Indian Valley Asks Voters to Approve New Stadium
(Gnadenhutten, Ohio) – The Indian Valley Local School District is asking voters to approve a bond issue that would pave the way for a new stadium.
Superintendent lists the following reasons as to why the Bond Issue is needed:
“There are multiple parallel needs that have lead to his request,” explained Superintendent Ira Wentworth. “First and foremost, our track was installed in 2000 and rated to last 8-10 years. We’ve got 18 years out of it and it is beyond time for a replacement.
To be able to host championship-level track meets such as for a conference championship or OHSAA tournament meet, the track must be at least 8-lanes [and] our current track is 6-lanes and the current site does not have enough room to expand to an 8-lane track.
Other needs include inadequate locker room space at the current stadium in Midvale as well as the high school in Gnadenhutten and inadequate space in the current weight room.
Another issue at the current stadium site is the lack of space for parking. Indian Valley owns 10-11 acres in Midvale, which includes the elementary school and playground. When you consider the stadium facility is there too, there is not much space left for parking. This inhibits Indian Valley from hosting band shows as well as, considering the number of buses and equipment trailers that bands travel with.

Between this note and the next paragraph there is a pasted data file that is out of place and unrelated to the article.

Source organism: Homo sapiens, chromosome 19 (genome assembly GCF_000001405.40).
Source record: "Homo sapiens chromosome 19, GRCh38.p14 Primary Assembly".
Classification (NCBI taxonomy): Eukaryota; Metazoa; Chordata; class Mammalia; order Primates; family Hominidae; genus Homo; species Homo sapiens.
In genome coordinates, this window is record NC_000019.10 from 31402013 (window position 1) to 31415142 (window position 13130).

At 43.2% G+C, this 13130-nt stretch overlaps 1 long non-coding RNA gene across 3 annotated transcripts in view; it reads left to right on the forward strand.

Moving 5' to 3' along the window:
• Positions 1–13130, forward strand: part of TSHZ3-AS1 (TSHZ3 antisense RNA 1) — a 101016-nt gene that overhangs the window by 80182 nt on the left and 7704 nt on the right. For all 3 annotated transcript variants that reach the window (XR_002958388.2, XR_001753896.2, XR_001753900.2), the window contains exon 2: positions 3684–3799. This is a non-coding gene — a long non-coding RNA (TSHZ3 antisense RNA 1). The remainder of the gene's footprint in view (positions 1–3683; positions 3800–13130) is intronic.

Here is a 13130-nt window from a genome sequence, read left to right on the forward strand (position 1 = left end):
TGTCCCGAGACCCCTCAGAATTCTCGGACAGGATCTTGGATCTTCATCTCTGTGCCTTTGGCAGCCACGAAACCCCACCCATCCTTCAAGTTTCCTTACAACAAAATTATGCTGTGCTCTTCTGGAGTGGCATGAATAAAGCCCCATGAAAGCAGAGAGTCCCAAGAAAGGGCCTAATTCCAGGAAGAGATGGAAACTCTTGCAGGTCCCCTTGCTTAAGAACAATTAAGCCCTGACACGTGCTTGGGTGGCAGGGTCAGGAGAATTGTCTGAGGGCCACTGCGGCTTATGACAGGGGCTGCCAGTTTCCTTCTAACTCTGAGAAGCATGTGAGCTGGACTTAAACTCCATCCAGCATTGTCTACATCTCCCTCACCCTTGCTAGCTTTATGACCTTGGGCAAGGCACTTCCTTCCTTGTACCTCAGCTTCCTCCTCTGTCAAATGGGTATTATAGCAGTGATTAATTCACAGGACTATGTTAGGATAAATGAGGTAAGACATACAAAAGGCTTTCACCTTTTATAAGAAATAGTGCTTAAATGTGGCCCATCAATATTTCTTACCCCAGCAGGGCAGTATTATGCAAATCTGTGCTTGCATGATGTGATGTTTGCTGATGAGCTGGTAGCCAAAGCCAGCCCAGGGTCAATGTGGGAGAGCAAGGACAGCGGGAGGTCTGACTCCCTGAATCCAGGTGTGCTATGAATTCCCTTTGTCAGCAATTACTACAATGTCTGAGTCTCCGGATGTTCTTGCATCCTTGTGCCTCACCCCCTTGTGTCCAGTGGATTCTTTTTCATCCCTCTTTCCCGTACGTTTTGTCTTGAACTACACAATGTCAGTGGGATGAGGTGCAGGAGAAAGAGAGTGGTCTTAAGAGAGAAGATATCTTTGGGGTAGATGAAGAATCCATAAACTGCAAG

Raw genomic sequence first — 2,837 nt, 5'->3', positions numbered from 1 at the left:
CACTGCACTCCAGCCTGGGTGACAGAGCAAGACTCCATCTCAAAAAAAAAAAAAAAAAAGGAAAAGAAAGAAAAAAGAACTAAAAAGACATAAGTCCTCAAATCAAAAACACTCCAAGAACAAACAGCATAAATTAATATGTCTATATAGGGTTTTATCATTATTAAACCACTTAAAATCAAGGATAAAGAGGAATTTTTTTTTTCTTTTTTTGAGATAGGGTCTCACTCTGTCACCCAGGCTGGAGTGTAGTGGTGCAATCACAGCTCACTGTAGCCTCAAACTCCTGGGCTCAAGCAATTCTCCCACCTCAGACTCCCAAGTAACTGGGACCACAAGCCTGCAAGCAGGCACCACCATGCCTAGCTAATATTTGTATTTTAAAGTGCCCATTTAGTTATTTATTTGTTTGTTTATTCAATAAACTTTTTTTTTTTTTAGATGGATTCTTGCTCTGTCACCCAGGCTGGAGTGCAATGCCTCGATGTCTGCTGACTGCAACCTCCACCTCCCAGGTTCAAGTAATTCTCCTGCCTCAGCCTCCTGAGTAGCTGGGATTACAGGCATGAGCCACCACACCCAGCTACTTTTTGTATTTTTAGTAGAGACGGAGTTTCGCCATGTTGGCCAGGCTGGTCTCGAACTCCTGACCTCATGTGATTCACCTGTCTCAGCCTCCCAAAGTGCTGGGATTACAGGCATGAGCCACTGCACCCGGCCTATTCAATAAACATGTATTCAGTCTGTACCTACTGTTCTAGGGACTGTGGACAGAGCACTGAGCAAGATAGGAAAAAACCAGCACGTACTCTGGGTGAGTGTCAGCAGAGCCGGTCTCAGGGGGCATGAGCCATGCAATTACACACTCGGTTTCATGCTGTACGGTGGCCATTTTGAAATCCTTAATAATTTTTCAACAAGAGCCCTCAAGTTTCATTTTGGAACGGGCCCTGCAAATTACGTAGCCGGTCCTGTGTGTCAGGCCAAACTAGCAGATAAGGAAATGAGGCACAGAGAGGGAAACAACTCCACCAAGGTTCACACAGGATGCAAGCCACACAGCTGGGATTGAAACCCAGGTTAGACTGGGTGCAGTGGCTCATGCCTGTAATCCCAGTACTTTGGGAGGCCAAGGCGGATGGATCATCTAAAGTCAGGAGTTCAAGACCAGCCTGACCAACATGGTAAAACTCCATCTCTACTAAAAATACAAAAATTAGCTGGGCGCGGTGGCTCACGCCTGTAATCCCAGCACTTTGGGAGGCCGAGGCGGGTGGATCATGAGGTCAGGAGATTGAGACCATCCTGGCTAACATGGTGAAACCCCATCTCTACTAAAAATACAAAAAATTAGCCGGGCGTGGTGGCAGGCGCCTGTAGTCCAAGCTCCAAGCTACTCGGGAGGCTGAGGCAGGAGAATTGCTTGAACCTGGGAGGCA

The new facility in Gnadenhutten would be situated on approximately 19 acres, which would be accommodate space for parking, an 8-lane track, a turf field, bleachers, and a multi-purpose building that would include locker rooms, a weight room, and indoor training space to do agility drills, practice skills, and other strength training routines.
All of our facilities are either new or have been renovated since 2007. All facilities except for the stadium. This would be the final piece of a master’s facility improvement plan that the district has worked on over the last 10-15 years.”
Wentworth noted that it is important for voters to remember this is a bond issue and not a levy. Bond issues are like mortgage loans for homeowners. Individuals don’t typically have $100,000 cash to go buy a new home, so they go to the bank, get a loan and pay it back over time. “That’s what the request is for, practically speaking, a mortgage loan for a new stadium project,” said Wentworth. “The district would get $7 million dollars from bond investors and pay that back over a period of 28 years. Money from this request can only be spent on the construction of a new stadium. Those tax dollars cannot, by law, be used for anything else.”
Passage of the bond issue would not increase taxes. “Actually, taxes will go down even if Issue 5 is passed, but ever so slightly,” added Wentworth. “For the owner of a $100,000 home, the 1994 bond issue collects $6.13 per month. However; the new bond issue will only collect $5.84 per month for that same homeowner, which is actually a decrease of $0.29 per month.”
He also noted that the Board of Education began considering a stadium project as far back as 2014, but decided on improving school safety measures first. “That decision actually worked out for this project too with the 1994 bond issue expiring.”
“This is a once-in-a-lifetime opportunity to upgrade facilities to this magnitude without increasing the current tax rate,” added Wentworth. “It would be sad for the thousands for students who will benefit from this project for years to come if this opportunity slips by.”
More information on this issue can be found here.